I’ll get criticised for this, but what the hell.
MRAs and PUAs speak to those people because feminists don’t. Men are not a uniform group. Increasingly nowadays, movements are not a uniform group. There are many different people, including women and men who care about women, who see a number of issues affecting men that are generally not being addressed by feminists. Nor should they necessarily be addressed by feminism, which can legitimately focus particularly on women’s issues. But instead of working alongside groups focusing on men and promoting good practices, feminists want to be the only show in town and insist that every one of these groups is full of women-hating white supremacists. They certainly agree that men have problems, and insist that these are due to patriarchy and will of necessity be solved once feminism deals with it. However, they are not issues that are taken particularly seriously by a lot of feminists, because of the implicit claim that anyone who advocates for these issues is a rabid misogynist. The idea that patriarchy is the only issue ignores women’s self interest and agency in culture in the past and present, and assumes that a feminist society would treat men fairly. Maybe it would, maybe not. Feminism needs to listen to men if this is to be true though. Of course you can find many examples of violently sexist men in men’s groups – there is a lot of sexism and racism around and there are large, asymmetrical problems primarily or directly affecting women. Those who do hate women will congregate in those groups, and spread their hate. But people become interested in men’s issues for many reasons other than the desire to promote white male dominance. For example:
- Providing a group that talks about men, their roles and their particular needs. Men will continue to make up roughly 50% of the population in the future, so unless you want to have 50% representation in feminist groups, you should encourage positive spaces where men can discuss gender and society in a feminist-positive way. This will include them making their own decisions and exercising their agency. It does not have to mean that they deny women’s agency or negate feminism, and working together while breaking down the myth that promoting feminism is not opposing men is a good way to promote positive results.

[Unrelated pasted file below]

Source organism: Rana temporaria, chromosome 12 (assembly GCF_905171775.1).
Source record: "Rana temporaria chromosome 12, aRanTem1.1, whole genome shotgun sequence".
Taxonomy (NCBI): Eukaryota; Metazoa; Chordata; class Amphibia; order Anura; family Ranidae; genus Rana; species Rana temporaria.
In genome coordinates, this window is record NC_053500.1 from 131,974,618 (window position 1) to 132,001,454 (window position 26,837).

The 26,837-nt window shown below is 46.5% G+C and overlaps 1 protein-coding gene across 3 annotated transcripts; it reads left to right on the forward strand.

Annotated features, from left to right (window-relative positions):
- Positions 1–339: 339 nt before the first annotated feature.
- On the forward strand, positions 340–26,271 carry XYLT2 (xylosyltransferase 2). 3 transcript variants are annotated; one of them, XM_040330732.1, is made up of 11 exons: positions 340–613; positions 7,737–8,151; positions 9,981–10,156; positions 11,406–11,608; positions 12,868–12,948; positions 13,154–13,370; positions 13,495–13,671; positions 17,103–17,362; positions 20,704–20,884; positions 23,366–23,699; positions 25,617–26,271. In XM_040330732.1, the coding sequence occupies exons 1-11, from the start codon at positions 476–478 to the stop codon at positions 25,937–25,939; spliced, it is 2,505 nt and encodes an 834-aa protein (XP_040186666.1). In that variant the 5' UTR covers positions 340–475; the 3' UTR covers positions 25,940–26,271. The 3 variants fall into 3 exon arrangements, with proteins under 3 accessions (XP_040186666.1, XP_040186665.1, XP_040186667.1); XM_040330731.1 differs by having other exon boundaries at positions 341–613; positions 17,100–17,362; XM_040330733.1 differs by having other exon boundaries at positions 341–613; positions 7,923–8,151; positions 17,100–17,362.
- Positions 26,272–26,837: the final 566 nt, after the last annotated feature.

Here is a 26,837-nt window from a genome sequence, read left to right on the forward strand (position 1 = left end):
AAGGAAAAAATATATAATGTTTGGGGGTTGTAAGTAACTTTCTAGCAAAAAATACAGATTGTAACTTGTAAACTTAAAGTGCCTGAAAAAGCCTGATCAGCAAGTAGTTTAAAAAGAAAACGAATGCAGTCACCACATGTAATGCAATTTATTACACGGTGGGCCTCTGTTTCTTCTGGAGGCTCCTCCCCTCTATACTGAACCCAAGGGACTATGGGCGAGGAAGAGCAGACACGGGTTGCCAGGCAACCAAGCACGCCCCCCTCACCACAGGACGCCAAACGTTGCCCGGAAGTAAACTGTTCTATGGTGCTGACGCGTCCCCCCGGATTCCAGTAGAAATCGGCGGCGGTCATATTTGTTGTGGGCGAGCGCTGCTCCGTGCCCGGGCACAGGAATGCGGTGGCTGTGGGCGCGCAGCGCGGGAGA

- Encouraging positive male role models in society
- Helping those insecure men to be confident as constructive members of society who respect women.
- Advocating for issues that affect men. Some of these issues relate to women too, but men have a different perspective. Positive social change involves respectful negotiation, not demonisation of each other.
- Not every woman is an angel. I happen to know a few vindictive or abusive women and men who they have abused. This is often not taken seriously enough, or cheap words are used to dismiss it. However, it can be helpful to have groups focusing on men, since a lot of women’s groups or DV shelters focus exclusively on female victims. Custody laws can protect vulnerable women and children, but they can also victimise men (see above point about women not being angels). One friend is currently going through this, and his ex is making up a lot of lies about him, that he can show are not true. However, in order to counter these claims he would ruin himself, since he’s already homeless and job insecure since the divorce. He will have to fight an uphill battle at a heavy cost, and the men around him are saying to forget about it and not fight in court – it is fruitless and he will lose everything like some of them have.
There are examples of feminists who say that it should include men, but these are generally like the he for she movement or calling men to be allies. Here’s the thing though: allies fight each other’s battles – it isn’t a one-way deal. I have been on BoingBoing for about 10 years as well as reading many feminist sites, and at times it is seriously hard to find positive encouragement of good behaviour among the criticism of the bad behaviour. I know that the bad behaviour is a problem that feminists are particularly concerned with, but the scope has to be larger than calling out evil – there needs to be a more welcoming attitude toward men who are insecure and want to navigate difficult issues. Calling them sexist pigs will not change anything other than making them more entrenched in their poisonous ideologies. You understand this when it comes to Islam – building bridges is much more constructive than throwing stones and alienating people, even though I can do the same as this article and find 100 examples of extreme sexism among Muslims and Muslim groups – but there need to be more places that encourage people toward a more feminist perspective rather than using shame and name-calling as a motivator.
Counter male insecurity by proving that feminists are not themselves insecure.
(I won’t respond for a while since it’s late, but I’m not ignoring anyone)